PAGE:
Retailers may be preparing for the introduction of a 12-sided £1 coin, but you could be quids in with rarer UK currency. Coin collectors — numismatists — are always on the lookout for rare and valuable currency, and apart from the decent returns on offer, there are tax advantages because profits on UK coins are free of capital gains.
There are plenty of collectors out there: stamps, cars, art, even war medals, but coins have been one of the more lucrative collections in recent years. The rarest UK coins have returned 6.2 per cent in the past year and 11.4 per cent annually over the past decade, according to Stanley Gibbons, the collectibles dealer. The company’s GB200 Rare Coin Index, based on values published in the Spink Coins of England annual catalogue, show that the UK coin that increased its value the most over the past year was the 1738 George II gold five guinea, which went from £30,000 to £45,000. The best performer over the past decade has been the 1663 Charles II gold guinea, increasing from £6,250 to £55,000.
Values can go even higher. In January 2013 a 1794 Flowing Hair dollar, the first coin issued by the US government, sold at auction for $10 million.
What makes a coin collectible?
Scarcity, character and design are the key factors. Many collectors go for a particular theme or monarch. For example, in 2014 a coin bearing the head of Edward VIII, made to mark his intended coronation in 1937 before he abdicated a year earlier, sold for a UK record of £516,000 at auction.
Collectors will also look for coins that mark a particular occasion. Last week the Royal Mint announced the launch of the Sovereign 2017 collection, marking 200 years since the coin was reintroduced in the aftermath of the Napoleonic wars. It features the original design of St George and the dragon created by the Royal Mint’s Italian engraver, Benedetto Pistrucci. The 2016 edition sold out and the 2017 version, above, priced at £430, is 80 per cent reserved.
Coins in circulation with a low mintage are often popular. The Royal Mint issued a limited range of 210,000 Kew Garden 50p pieces in 2009 that have been sold for £50 each.
There are also modern-day Royal Mint errors that become collectors’ favourites. In November 2008 a number of 20p coins were found to have no date, affecting fewer than 250,000 coins of the 136 million 20p pieces minted that year. These can fetch up to £100. However, dealers warn that there is more value and better returns in older coins.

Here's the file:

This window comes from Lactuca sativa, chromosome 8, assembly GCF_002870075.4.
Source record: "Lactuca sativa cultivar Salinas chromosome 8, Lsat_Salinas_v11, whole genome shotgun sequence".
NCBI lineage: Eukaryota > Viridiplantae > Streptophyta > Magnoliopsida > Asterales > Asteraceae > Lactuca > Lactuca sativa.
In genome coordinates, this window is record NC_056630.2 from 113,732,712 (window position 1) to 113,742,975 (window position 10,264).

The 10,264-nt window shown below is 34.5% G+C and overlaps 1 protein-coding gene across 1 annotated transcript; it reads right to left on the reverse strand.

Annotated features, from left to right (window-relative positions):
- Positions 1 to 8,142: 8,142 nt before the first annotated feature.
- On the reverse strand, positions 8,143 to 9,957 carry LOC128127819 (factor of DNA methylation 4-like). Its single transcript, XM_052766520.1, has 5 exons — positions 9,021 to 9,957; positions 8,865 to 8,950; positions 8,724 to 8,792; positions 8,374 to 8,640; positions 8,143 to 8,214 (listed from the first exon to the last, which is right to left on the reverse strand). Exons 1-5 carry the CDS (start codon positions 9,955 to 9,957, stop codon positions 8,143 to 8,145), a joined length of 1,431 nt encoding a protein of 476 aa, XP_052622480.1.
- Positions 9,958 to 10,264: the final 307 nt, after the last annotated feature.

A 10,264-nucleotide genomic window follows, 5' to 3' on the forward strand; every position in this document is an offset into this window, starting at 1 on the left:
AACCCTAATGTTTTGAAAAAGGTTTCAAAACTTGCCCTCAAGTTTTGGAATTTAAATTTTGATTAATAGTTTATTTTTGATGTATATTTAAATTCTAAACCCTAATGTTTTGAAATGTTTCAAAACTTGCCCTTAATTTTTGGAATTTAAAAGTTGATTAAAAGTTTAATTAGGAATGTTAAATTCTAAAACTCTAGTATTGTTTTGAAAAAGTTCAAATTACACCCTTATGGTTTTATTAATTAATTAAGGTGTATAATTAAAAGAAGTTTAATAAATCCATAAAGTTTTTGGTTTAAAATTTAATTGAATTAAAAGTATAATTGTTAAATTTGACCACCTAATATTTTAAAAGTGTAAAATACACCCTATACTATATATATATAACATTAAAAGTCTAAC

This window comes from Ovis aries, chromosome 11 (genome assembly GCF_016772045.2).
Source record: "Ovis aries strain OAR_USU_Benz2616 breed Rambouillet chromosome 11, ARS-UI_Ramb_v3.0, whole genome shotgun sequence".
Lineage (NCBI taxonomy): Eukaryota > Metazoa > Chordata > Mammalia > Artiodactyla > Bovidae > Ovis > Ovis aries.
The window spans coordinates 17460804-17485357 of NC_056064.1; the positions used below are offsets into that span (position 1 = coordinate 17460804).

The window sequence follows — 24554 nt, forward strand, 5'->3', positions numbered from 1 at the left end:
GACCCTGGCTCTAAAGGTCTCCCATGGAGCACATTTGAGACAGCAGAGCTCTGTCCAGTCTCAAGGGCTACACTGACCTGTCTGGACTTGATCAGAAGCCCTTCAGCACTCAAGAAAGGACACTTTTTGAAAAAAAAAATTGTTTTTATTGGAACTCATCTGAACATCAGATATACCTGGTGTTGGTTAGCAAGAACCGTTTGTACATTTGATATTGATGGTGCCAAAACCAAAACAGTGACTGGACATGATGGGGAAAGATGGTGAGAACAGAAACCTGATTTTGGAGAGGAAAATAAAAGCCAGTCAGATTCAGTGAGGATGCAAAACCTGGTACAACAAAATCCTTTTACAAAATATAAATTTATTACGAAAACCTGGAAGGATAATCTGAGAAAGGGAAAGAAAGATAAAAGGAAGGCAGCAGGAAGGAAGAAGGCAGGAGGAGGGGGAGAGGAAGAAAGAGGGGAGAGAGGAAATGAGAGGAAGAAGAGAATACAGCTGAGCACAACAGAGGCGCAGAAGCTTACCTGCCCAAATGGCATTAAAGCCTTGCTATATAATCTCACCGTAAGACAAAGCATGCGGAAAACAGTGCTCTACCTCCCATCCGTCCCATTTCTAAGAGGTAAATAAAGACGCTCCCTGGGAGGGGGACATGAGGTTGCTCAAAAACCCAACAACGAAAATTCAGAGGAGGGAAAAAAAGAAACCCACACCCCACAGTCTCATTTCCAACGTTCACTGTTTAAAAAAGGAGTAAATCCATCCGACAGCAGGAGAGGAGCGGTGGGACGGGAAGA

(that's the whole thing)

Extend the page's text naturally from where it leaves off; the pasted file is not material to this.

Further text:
Daniel Fisher, of the dealer Physical Gold, says: “If you are a collector or an investor, you are better off focusing on a mintage that is limited, but it needs to be a coin that people are interested in because if it is too obscure there is less chance of a market to sell in.”
Gold versus silver
As well as the coin’s design, you are also paying for the price of the metal. The type of metal can be a key driver of the price you pay and what your collection is worth. In the past year gold has soared 15 per cent to $1,300 an ounce, and while silver has increased 20 per cent, it is only $18 an ounce.
Mr Fisher says he has seen more clients opt for silver coins: “The modest novice wouldn’t have to commit too much for silver and it is attractive because the metal is used in electronics, so the price can do well when the economy picks up.”
How to start your collection
Coins can be found at public auctions, fairs and on eBay, and the Royal Numismatic Society runs events. You need to do your research to understand what you are buying and that is where a dealer can be helpful.
Mr Fisher says: “A good dealer will always recommend a certain coin trading below its usual premium that can add returns over the years. Edwardian coins have always traded at a higher premium, but have recently become more desirable. I always recommend a medium to long-term perspective of three to five years.”
You also need to watch out for fakes. Check your dealer is part of the British Numismatic Trade Association and make sure you get a certificate of authenticity and a buyback guarantee. Chris Barker, of the Royal Mint, says: “There is a fad going round for silver-coloured pennies and 2ps, but in most cases these are just other people plating coins. Only the Royal Mint can do official UK coins. Others may make commemorative coins, but they won’t be recognised UK coins.”
Apart from the purchase costs, you may need to pay extra on your home insurance if you are storing the coins in your house. Some dealers offer storage facilities. There is no capital gains tax to pay on UK coins, but if you are buying foreign coins there will be a liability.
Another factor is VAT. Investment-grade gold is VAT exempt, but silver isn’t, although Mr Fisher says his business will soon be launching a service to provide silver VAT free.
Can you spend it?
All coins issued by the Royal Mint have a nominal value, but this doesn’t necessarily mean you can use it to pay for items. Mr Barker says any coin that has come into circulation can technically be spent. He adds: “Coins are a token of exchange, but there is no obligation for a retailer to accept them. There are also questions as to why you would want to spend them.”
For those not interested in coins, awards and medals belonging to the Nobel laureate, Sir Robert Robinson, are to be sold on December 6 by Sworders Fine Art auctioneers. The 30 honours — which include a Légion d’honneur, Order of Merit insignia and copy of the organic chemist’s Nobel prize medal — will be sold as one lot with an estimate of £6,000-£8,000 in the auction house’s Winter Country House sale in Stansted, Essex.